A while back i bought two of these Airfix German Reconnaissance sets from Hannants, mainly because they were on sale and a bargain too good to be missed. Even though they were listed as 1/76 scale i thought i could fit them in somehow. On opening up and building these little models i realised that the Kubelwagen included was just so tiny and a really bad looking model that i could not use it after it. The SdKfz.222 is a very average kit but once he is painted up he is passable. Luckily i have a couple of Dragon small armoured cars i will be building soon which will probably replace this guy.
So i still needed Kubelwagens for my officers and forward observers. I soon found some Esci Kubelwagens on sale at Lucky Model in Hong Kong and picked up three boxes of them for bugger all, and you get two vehicles per box which is a bonus. Super easy to build and so much better than the Airfix version. They are only a few parts, which is not a surprise being a little car really, and can be modelled with their canvas roof fully up or totally retracted. I wanted to see my occupants so kept the roofs down in both my builds. You get a few decals too which is nice, but i ended up using my Airfix ones instead. I gave them a two colour stripey camo scheme over the usual dunkelb base coat.
One Kubelwagen is transporting a couple of very important generals while the other has a forward observer unit. The dude in the front has his radio headphones on (Bose wireless i think) and the guy in the back is at the ready with his MP40 and his feet on the seats. Figures are all from the great AB Figures and fit beautifully. Although i did have to glue the front seats back a bit in one so the long legs of the front occupants would fit. You could cut their feet off i guess but how will they drive without any feet….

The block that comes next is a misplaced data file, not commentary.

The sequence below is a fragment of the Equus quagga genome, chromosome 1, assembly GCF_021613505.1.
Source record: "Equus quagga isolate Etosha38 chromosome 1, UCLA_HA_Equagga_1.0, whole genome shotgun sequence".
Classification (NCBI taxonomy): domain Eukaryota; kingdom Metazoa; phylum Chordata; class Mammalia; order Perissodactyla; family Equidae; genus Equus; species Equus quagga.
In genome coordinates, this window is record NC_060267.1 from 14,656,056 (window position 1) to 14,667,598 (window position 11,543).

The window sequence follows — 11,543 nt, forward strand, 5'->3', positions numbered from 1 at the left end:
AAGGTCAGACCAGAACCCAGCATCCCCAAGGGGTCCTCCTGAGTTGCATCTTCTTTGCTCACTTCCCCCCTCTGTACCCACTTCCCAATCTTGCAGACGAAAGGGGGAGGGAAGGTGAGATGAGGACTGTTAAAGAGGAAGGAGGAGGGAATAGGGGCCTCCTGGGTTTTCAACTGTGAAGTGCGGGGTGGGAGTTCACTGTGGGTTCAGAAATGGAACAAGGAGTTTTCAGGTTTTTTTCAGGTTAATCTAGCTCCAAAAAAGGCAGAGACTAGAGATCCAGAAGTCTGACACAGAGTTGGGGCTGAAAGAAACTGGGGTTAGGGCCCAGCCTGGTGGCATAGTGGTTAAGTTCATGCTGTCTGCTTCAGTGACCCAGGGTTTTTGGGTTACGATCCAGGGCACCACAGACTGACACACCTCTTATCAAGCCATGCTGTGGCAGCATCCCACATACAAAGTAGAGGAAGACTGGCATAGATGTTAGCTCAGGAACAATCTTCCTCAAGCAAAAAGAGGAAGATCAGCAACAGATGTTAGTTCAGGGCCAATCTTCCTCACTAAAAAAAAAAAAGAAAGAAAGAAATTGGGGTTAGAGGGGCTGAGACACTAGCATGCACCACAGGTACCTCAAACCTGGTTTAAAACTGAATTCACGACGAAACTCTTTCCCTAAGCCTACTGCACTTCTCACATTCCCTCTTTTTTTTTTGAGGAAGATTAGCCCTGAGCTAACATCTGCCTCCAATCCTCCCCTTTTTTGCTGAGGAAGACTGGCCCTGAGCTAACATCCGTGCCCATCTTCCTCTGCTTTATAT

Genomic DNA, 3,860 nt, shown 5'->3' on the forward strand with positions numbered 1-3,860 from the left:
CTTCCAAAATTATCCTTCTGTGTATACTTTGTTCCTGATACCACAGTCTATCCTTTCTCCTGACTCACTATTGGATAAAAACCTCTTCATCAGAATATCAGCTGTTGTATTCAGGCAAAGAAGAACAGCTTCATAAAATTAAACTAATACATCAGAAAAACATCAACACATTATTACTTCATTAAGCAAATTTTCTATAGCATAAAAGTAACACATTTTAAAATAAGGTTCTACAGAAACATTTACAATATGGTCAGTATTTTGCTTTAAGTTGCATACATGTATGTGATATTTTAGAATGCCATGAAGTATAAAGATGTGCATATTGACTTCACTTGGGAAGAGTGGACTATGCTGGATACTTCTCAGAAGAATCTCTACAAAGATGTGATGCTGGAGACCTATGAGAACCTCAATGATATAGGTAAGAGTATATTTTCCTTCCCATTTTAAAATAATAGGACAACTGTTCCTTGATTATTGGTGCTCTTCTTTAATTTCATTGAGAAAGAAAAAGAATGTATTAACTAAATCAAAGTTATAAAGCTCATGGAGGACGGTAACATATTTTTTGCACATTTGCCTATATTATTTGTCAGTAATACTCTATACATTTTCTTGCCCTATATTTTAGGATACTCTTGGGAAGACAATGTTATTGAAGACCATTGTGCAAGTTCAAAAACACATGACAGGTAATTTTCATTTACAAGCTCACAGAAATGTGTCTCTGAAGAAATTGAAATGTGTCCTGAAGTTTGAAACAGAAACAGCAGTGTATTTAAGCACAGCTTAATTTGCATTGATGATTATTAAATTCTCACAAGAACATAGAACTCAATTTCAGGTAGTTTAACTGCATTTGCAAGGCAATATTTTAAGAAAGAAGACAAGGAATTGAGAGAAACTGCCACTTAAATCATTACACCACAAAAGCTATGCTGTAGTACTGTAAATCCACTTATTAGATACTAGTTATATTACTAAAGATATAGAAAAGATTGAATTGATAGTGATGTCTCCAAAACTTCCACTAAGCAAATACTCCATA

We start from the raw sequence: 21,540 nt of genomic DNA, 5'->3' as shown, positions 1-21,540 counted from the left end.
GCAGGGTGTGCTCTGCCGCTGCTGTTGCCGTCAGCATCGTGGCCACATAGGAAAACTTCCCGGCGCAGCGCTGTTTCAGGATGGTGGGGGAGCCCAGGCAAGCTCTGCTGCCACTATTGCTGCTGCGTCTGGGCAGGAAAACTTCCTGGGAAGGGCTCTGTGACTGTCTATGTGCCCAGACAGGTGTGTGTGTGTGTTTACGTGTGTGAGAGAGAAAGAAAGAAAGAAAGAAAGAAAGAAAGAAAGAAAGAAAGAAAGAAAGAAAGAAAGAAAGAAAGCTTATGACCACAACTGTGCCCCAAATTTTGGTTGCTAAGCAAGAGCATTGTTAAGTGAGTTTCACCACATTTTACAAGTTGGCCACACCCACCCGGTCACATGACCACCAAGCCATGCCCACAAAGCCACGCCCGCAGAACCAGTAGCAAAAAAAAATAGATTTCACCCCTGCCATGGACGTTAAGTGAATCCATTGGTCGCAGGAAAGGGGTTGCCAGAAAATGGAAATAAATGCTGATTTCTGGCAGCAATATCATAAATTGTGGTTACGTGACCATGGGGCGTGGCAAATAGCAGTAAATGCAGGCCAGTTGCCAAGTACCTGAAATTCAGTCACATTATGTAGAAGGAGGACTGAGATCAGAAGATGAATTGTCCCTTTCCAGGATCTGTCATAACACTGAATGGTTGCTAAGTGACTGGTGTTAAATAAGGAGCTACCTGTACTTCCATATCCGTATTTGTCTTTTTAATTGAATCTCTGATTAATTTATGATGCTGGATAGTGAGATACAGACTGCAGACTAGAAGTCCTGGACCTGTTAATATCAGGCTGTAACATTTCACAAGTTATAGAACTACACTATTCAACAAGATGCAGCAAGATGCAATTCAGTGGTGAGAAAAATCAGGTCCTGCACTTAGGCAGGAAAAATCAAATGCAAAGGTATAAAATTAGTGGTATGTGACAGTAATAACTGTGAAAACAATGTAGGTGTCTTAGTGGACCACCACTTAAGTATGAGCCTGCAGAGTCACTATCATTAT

While i was on my road trip i managed to find a copy of the original Squad Leader on eBay for less than twenty pounds. As i was in the UK on our trip it was perfect timing to pick it up and bring it home in my suitcase and save the freight to Australia, which would have cost at least twice as much as the game itself! Feeling nostalgic for this all time classic of a board game i was super excited to crack it open when i returned home. Back in the 1980’s my big brother used to play this and i remember enjoying sneaking in a game or two when i wanted a break from the table top action. I am happy to say nothing has changed after thirty years. This classic from Avalon Hill is just as good as i remember. So much fun. It is just complicated enough to keep you interested, but without detracting from the cool and speedy game play. The copy i managed to buy is in excellent condition and 100% intact, and my painting and modelling may go on hold for some time while i charge through some of the exciting scenarios in the game.
Also thinking that the Squad Leader rules could easily be transformed into some excellent table top wargames rules just need to come up with a hex to centimetre conversion rate, and probably some other stuff. I am going to get hold of the second set called Cross Of Iron which i think includes more AFVs and more rules for vehicle combat. Better get onto eBay and see what’s out there! If you have not ever played Squad Leader you should go out and try it, perfect for a evening at home and takes up way less space than getting a full table top game going…….